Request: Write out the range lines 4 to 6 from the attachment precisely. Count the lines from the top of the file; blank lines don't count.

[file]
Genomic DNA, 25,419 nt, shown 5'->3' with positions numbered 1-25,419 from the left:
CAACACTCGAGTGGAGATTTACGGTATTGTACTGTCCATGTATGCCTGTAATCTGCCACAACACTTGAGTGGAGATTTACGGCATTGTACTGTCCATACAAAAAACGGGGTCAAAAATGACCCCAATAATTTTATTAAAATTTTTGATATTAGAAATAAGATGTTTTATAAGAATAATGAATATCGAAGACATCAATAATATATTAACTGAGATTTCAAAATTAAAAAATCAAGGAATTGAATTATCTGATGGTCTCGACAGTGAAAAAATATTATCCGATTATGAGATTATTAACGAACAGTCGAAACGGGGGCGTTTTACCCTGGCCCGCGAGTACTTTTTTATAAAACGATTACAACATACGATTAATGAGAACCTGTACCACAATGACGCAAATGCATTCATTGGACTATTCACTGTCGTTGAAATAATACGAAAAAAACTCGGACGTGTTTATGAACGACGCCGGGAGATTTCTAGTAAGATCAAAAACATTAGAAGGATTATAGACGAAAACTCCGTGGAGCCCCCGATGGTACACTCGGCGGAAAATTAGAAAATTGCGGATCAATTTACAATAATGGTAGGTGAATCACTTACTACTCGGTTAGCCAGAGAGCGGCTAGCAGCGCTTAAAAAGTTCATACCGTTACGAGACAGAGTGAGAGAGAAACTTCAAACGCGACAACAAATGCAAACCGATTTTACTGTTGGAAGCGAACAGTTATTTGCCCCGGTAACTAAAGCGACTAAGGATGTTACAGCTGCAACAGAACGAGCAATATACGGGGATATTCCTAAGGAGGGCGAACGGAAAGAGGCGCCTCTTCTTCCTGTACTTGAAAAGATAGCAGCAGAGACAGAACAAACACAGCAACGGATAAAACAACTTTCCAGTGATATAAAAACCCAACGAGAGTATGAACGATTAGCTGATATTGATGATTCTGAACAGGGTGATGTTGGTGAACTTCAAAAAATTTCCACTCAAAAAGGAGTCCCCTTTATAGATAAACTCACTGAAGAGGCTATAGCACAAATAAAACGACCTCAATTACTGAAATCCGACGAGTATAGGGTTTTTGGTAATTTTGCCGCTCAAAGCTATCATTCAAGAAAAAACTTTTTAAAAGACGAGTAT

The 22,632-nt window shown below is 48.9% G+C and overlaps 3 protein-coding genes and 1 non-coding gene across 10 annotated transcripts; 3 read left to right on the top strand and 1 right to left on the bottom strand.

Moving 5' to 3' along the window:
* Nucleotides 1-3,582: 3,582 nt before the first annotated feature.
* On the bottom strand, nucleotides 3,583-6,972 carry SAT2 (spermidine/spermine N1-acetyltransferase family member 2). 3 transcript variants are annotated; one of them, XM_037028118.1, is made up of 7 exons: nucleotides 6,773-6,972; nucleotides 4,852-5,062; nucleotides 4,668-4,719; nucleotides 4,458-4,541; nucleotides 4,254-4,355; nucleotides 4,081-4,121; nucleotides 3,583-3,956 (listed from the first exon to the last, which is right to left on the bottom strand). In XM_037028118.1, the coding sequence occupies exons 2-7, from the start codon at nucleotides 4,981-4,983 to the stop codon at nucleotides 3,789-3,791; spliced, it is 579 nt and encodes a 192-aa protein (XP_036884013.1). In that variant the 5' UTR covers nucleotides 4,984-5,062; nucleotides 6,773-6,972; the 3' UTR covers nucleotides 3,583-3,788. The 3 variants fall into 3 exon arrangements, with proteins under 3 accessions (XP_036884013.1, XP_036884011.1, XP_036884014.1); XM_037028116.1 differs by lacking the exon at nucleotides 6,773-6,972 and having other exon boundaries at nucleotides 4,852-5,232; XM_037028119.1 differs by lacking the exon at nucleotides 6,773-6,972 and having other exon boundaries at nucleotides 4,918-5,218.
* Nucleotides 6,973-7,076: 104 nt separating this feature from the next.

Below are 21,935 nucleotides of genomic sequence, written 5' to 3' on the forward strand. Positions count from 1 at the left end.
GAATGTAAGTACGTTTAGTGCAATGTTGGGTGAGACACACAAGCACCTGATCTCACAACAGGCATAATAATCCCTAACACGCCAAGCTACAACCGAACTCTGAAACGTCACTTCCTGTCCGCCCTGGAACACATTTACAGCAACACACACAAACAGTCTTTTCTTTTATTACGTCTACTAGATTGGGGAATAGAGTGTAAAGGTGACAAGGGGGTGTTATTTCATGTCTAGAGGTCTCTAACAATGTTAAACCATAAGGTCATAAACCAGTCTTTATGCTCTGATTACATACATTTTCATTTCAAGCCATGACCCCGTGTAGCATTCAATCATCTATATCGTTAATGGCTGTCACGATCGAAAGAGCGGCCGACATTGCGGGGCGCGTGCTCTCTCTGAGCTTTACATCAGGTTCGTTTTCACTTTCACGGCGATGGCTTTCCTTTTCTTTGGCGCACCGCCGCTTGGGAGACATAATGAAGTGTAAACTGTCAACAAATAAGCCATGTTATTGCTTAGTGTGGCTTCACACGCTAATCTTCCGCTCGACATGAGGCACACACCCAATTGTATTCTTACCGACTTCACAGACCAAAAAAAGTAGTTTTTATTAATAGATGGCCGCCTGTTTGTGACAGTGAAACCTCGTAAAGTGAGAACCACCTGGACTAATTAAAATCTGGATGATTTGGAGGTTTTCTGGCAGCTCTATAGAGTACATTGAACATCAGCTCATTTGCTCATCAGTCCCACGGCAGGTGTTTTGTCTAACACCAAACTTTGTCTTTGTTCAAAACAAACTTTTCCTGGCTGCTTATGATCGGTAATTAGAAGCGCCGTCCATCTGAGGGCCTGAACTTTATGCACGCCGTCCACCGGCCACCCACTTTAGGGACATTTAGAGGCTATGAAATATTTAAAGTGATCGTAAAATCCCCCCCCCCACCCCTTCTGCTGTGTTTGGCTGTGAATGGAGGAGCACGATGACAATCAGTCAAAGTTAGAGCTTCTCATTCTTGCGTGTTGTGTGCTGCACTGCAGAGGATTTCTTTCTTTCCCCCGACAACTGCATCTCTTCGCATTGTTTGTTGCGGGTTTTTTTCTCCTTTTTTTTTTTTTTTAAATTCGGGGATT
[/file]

Moving 5' to 3' along the window:
* Nucleotides 1-3,582: 3,582 nt before the first annotated feature.
* On the bottom strand, nucleotides 3,583-6,972 carry SAT2 (spermidine/spermine N1-acetyltransferase family member 2). 3 transcript variants are annotated; one of them, XM_037028118.1, is made up of 7 exons: nucleotides 6,773-6,972; nucleotides 4,852-5,062; nucleotides 4,668-4,719; nucleotides 4,458-4,541; nucleotides 4,254-4,355; nucleotides 4,081-4,121; nucleotides 3,583-3,956 (listed from the first exon to the last, which is right to left on the bottom strand). In XM_037028118.1, the coding sequence occupies exons 2-7, from the start codon at nucleotides 4,981-4,983 to the stop codon at nucleotides 3,789-3,791; spliced, it is 579 nt and encodes a 192-aa protein (XP_036884013.1). In that variant the 5' UTR covers nucleotides 4,984-5,062; nucleotides 6,773-6,972; the 3' UTR covers nucleotides 3,583-3,788. The 3 variants fall into 3 exon arrangements, with proteins under 3 accessions (XP_036884013.1, XP_036884011.1, XP_036884014.1); XM_037028116.1 differs by lacking the exon at nucleotides 6,773-6,972 and having other exon boundaries at nucleotides 4,852-5,232; XM_037028119.1 differs by lacking the exon at nucleotides 6,773-6,972 and having other exon boundaries at nucleotides 4,918-5,218.